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Perspectives on the Yi of Southwest China$
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Stevan Harrell

Print publication date: 2001

Print ISBN-13: 9780520219885

Published to California Scholarship Online: May 2012

DOI: 10.1525/california/9780520219885.001.0001

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On the Nature and Transmission of Bimo Knowledge in Liangshan

On the Nature and Transmission of Bimo Knowledge in Liangshan

Chapter:
(p.118) Chapter 8 On the Nature and Transmission of Bimo Knowledge in Liangshan
Source:
Perspectives on the Yi of Southwest China
Author(s):

Bamo Ayi

Publisher:
University of California Press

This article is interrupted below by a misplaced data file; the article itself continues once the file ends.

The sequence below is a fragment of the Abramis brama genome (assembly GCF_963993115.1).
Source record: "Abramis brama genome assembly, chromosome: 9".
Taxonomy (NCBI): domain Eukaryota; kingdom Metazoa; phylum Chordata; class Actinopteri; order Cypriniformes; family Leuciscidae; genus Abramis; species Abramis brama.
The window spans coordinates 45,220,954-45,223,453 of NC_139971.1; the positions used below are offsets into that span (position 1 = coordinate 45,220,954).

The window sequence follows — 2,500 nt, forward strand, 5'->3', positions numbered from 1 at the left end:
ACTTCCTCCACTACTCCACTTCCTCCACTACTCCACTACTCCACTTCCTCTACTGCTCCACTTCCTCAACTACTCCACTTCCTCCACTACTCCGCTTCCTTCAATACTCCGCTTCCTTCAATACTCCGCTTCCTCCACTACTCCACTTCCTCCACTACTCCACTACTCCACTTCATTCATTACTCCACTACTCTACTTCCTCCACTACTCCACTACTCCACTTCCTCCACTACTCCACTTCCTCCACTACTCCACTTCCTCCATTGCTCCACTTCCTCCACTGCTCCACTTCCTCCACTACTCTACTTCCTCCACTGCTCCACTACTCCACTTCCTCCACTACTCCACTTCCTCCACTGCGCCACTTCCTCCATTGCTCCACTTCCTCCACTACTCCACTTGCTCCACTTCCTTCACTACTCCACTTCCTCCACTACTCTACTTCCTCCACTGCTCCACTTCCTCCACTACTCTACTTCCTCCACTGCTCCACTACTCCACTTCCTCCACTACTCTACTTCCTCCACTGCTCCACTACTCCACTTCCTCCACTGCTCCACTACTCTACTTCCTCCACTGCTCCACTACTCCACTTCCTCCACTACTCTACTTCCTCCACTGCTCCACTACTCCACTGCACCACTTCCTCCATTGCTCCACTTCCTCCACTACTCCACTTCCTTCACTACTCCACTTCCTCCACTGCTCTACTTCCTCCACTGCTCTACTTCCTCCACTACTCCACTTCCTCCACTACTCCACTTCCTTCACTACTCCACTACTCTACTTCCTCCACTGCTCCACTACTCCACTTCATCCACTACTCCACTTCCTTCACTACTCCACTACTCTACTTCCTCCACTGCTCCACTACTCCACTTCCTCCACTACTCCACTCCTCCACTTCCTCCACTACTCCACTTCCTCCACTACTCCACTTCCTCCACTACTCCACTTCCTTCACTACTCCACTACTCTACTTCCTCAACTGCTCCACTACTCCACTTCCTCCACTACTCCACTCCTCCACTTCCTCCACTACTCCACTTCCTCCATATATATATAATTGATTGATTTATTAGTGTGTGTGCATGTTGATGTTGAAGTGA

DOI:10.1525/california/9780520219885.003.0009

This chapter discusses the education of the bimo, the importance of patrilineal transmission of knowledge, and the ideas of education embodied in the long training and apprenticeship before a bimo can perform rituals on his own. For the national Chinese discourse, and to some extent for the local discourse of Yi identity, Nuosu society in Liangshan represents a kind of paradigm for the Yi in general—a society where outside influences were minimal and where one could see in the present what other Yi must have been like in the past, before their cultures were heavily intermixed with acculturative elements from the Han. The cosmopolitan discourse, in recent decades at least, has rejected such rigidly typological and general evolutionary schemes, and tends to view Nuosu society as something sui historically related to the other Yi.

Keywords:   Yi identity, national Chinese discourses, Liangshan, cosmopolitan discourse, patrilineal transmission, bimo

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